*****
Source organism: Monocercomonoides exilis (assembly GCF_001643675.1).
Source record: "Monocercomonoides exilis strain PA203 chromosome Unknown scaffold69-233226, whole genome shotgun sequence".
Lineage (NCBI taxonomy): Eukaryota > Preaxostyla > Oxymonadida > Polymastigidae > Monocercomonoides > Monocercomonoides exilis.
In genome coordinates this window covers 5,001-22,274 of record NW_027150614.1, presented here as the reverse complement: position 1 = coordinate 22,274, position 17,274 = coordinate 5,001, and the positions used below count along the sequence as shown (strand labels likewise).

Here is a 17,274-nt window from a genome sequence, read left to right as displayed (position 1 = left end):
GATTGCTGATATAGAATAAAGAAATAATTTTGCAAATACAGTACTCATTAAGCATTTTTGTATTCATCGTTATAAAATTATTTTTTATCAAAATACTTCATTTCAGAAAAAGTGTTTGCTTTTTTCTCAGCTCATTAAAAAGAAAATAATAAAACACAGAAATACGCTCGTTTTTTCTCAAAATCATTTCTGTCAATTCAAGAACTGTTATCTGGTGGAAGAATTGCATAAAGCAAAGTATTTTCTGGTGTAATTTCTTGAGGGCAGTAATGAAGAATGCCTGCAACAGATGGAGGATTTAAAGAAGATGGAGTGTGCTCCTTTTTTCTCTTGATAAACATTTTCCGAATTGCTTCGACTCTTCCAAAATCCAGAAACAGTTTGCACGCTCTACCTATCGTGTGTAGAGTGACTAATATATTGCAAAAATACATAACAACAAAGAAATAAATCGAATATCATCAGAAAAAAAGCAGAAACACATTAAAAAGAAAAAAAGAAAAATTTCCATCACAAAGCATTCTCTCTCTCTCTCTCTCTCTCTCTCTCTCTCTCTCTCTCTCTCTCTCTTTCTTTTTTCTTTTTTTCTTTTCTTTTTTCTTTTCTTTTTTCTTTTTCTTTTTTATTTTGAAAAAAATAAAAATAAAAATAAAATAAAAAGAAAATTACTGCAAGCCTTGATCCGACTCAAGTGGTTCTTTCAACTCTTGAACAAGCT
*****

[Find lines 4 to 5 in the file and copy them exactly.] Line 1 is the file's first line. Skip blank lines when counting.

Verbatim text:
In genome coordinates this window covers 5,001-22,274 of record NW_027150614.1, presented here as the reverse complement: position 1 = coordinate 22,274, position 17,274 = coordinate 5,001, and the positions used below count along the sequence as shown (strand labels likewise).

Here is a 17,274-nt window from a genome sequence, read left to right as displayed (position 1 = left end):